HomeVenezuelaDeportivo La Guaira

Why Jovanny Bolivar Deserves A Second Chance In MLS

Why Jovanny Bolivar Deserves A Second Chance In MLS

By Dominic José Bisogno.

Hailing from Acarigua, the former capital of the state of Portuguesa, Jovanny Bolívar has managed to become a name of a note in Venezuelan football.

His path to that place, at just 20 years of age, has not been a conventional one. It’s a path that’s seen him leave Liga FutVe a champion, honing his craft abroad, before returning to rack up goals across Venezuela.

First appearing the year before in a handful of matches, Bolívar would take shape in the world of FutVe in 2020. The young striker scored in a 2-2 draw with Yaracuyanos in the original form of the season, which was then called off due to the pandemic and swapped for a two group, multi-stage season schedule.

Bolívar, however, didn’t let the fact his first goal for Deportivo La Guaira had been erased from the books stop him. He proceeded to score three goals from 594 minutes across twelve matches, helping La Guaira clinch a spot in the championship playoffs. The 19-year-old then featured for 21 minutes in the grand final against Deportivo Táchira, a final which La Guaira won 2-0, the club’s first ever league title.

Now firmly on the radar of Liga FutVe, Jovanny Bolívar found himself sent far away for the next season. DC United announced a one-year loan of the player from La Guaira, with the option of a permanent transfer on March 9th, 2021. The announcement noted Bolívar’s youth, his progress at the club level, and his periods of time with La Vinotinto’s — Venezuela’s national team — youth categories.

A slight twist in the tale developed a month later, when Loudoun United, DC United’s USL Championship affiliate, announced they had acquired Bolívar on loan from the Major League Soccer team. He joined fellow young forward Darluis Paz, who had been sent directly to Loudoun on loan from La Guaira.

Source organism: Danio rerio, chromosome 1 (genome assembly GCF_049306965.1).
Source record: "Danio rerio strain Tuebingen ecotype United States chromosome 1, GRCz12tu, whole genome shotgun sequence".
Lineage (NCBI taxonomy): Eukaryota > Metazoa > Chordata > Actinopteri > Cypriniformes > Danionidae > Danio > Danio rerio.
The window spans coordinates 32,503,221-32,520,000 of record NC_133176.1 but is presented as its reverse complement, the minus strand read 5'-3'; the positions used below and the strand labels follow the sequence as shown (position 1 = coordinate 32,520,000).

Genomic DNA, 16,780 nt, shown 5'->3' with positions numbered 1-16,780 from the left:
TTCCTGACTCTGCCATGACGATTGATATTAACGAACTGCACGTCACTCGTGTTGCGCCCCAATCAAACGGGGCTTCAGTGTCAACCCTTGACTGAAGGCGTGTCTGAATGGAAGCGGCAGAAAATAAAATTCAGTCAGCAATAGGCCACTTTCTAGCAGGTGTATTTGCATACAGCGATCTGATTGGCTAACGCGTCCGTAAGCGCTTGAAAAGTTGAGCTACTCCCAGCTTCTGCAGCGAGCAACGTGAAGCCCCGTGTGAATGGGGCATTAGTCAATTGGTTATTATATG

Loudoun United had a poor season, finishing bottom of the Eastern Conference with a 4-3-25 [W-D-L] record. Their Venezuelan attacking contingent, however, provided a silver lining. Bolívar scored six goals and made one assist across 1,288 minutes that season, scoring decisive goals in all but one of Loudoun’s wins. All said and done, Bolívar was responsible for just under one-quarter of Loudoun’s 31 goals. Paz, it should be noted, also contributed a goal and two assists.

Bolívar’s positive showings in the USL Championship earned him attention from his original loaned club, DC United. He played for the club in a friendly match against Costa Rica’s Deportiva Alajuelense, referred to as the Capital Cup, scoring the winner in the competition’s second leg on July 7.

He then earned spots on the DC United bench on six occasions during July and August as DC boasted a 3-2-1 record in that time. It reflected lightly on Bolívar, though, who was not subbed into any of the matches and saw zero minutes.

During his time between the two teams, Bolívar played 21 matches including those DC United appearances in friendlies against Alajuelense, which amounted to 98 minutes across two matches.

His average expected goals was 0.4, while his average expected assists was 2.5 despite making just one assist that season. Of his 51 shots, 20 were on target. 37% of his attacking challenges were successful, while 40% of his dribble attempts were successful according to InStat.

That final match on the 19th, a 3-2 loss to the New England Revolution, was the striker’s last major interaction with the club. The Venezuelan returned to Loudoun, finish his season, and then depart the United States for a return to Deportivo La Guaira, his loan complete.